"Of course we cannot prevent people from pursuing legal avenues when they feel their name has been tarnished or feel that the press has done something unpleasant through a news report", he said. However by using the code of ethic as a criterion, Manan is positive that the chances of errors in news reports will become smaller. In addition to this, the mass media and journalists must also properly understand various legal regulations, particularly those that can be used to indict the press.
"However, if correctly studied, such as Article 310 of the Criminal Code on defamation, it turns out that it must first be proved whether or not there was an element of intent. Likewise also with the articles on unpleasant conduct, it must still be proven that there was an element of intent," said Manan.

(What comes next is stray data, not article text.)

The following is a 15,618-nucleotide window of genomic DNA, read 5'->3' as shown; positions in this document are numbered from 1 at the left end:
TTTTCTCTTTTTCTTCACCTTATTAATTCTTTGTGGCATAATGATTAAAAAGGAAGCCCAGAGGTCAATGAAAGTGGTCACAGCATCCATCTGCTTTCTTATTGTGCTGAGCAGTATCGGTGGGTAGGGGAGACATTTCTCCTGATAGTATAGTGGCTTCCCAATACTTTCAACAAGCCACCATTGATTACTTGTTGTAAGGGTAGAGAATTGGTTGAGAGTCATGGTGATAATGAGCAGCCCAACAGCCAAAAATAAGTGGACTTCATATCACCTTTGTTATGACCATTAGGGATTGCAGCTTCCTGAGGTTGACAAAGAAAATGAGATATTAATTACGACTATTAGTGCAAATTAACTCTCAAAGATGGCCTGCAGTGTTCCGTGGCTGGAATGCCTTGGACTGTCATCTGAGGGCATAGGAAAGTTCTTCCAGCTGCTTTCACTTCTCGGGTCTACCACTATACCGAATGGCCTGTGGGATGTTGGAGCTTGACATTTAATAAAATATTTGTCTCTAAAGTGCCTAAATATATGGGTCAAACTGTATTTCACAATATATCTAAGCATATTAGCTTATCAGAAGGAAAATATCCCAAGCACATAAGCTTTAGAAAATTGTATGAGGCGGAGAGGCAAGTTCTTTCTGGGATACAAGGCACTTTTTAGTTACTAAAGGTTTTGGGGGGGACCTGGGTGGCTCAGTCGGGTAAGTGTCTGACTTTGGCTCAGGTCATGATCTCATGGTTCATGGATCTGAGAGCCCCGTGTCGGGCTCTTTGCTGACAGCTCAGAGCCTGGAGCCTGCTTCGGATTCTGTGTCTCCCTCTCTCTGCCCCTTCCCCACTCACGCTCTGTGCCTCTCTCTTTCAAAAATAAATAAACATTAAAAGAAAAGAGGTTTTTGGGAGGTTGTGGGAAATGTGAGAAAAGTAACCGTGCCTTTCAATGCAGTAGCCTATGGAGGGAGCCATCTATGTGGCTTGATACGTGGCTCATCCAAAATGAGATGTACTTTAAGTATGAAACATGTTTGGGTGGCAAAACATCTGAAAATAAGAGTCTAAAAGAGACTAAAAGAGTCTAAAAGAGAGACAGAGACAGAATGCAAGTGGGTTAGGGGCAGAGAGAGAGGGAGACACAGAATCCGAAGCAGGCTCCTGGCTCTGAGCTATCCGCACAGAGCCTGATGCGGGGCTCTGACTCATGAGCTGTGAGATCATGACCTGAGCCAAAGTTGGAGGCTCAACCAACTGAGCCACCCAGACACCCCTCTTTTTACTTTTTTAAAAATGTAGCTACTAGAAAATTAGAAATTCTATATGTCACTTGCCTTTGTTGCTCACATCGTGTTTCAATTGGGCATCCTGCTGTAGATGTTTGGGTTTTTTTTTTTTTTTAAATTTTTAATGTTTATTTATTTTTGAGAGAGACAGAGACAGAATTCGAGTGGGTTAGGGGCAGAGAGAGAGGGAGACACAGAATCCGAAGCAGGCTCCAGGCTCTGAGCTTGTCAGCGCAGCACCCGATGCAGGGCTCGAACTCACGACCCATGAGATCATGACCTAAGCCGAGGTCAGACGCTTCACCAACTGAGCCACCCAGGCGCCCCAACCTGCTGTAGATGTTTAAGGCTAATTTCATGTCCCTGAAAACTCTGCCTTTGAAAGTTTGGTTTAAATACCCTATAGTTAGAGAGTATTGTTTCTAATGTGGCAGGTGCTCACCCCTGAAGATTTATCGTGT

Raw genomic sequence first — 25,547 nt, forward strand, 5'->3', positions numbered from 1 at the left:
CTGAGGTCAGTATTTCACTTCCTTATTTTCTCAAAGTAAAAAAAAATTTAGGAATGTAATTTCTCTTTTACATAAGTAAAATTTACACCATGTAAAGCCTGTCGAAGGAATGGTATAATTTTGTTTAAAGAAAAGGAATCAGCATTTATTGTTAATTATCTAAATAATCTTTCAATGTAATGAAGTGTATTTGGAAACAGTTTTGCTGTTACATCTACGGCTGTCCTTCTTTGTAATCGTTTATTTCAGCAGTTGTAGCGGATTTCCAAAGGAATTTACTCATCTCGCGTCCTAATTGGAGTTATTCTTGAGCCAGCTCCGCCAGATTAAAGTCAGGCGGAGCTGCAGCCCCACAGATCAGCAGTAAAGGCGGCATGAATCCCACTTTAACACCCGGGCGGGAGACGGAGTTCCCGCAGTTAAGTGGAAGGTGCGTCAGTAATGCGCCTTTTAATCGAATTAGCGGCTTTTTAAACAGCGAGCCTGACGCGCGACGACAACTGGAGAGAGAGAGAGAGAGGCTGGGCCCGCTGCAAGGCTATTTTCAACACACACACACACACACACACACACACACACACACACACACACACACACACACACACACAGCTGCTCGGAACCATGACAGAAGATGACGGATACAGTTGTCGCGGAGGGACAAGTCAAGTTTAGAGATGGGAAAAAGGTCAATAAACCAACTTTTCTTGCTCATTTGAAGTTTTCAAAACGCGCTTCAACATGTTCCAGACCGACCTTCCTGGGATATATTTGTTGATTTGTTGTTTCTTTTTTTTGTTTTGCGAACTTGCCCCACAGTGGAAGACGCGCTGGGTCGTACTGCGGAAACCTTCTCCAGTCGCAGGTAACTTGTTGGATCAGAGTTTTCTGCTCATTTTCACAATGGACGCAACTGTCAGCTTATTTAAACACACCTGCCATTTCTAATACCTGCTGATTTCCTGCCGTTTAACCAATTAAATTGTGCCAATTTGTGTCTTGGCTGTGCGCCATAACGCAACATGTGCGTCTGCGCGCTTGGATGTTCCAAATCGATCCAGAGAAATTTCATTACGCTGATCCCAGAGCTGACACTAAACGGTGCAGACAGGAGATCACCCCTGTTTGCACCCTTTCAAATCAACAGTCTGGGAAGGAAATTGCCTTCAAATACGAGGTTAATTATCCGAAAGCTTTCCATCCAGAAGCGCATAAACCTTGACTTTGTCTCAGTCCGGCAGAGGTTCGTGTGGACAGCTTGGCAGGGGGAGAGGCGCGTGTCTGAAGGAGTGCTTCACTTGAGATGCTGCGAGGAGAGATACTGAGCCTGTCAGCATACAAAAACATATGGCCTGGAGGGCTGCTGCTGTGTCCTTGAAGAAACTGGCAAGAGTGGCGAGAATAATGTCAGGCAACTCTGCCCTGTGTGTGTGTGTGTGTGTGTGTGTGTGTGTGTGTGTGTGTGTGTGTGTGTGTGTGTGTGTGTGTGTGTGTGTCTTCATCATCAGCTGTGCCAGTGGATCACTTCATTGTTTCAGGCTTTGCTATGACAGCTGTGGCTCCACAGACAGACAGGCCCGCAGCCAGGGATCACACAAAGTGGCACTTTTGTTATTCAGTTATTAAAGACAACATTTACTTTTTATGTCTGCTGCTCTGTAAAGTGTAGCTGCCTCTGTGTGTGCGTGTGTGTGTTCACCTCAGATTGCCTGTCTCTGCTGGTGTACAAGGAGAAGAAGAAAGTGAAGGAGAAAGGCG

By properly understanding the articles that have the potential to indict journalists and the mass media in this way, added Manan, the press has a good means of defense. He still suggests however that society be disposed to going to the Press Council to resolve any and all disputes that occur.
Supreme Court Chief Justice Harifin A. Tumpa has already issued Circular Number 13/2009 appealing for the need to hear testimony from the Press Council as an expert witness in all press cases and disputes.
University of Indonesia criminal law expert Indriyanto Seno Adji adds that in order to avoid the criminalisation of the press, criminal sanctions should be removed from the press law. This is important so to avoided dualism in law enforcement.
According to Adji, it is time to develop restorative justice. Meaning, not all legal problems have to be resolved to the courts. (DWA/ANA/TRA)
[Translated by James Balowski.]
|If you would like to subscribe free to the INDOLEFT news service click here to send a request to be added to the list (subscribers to APSNís news updates automatically receive INDOLEFT postings).|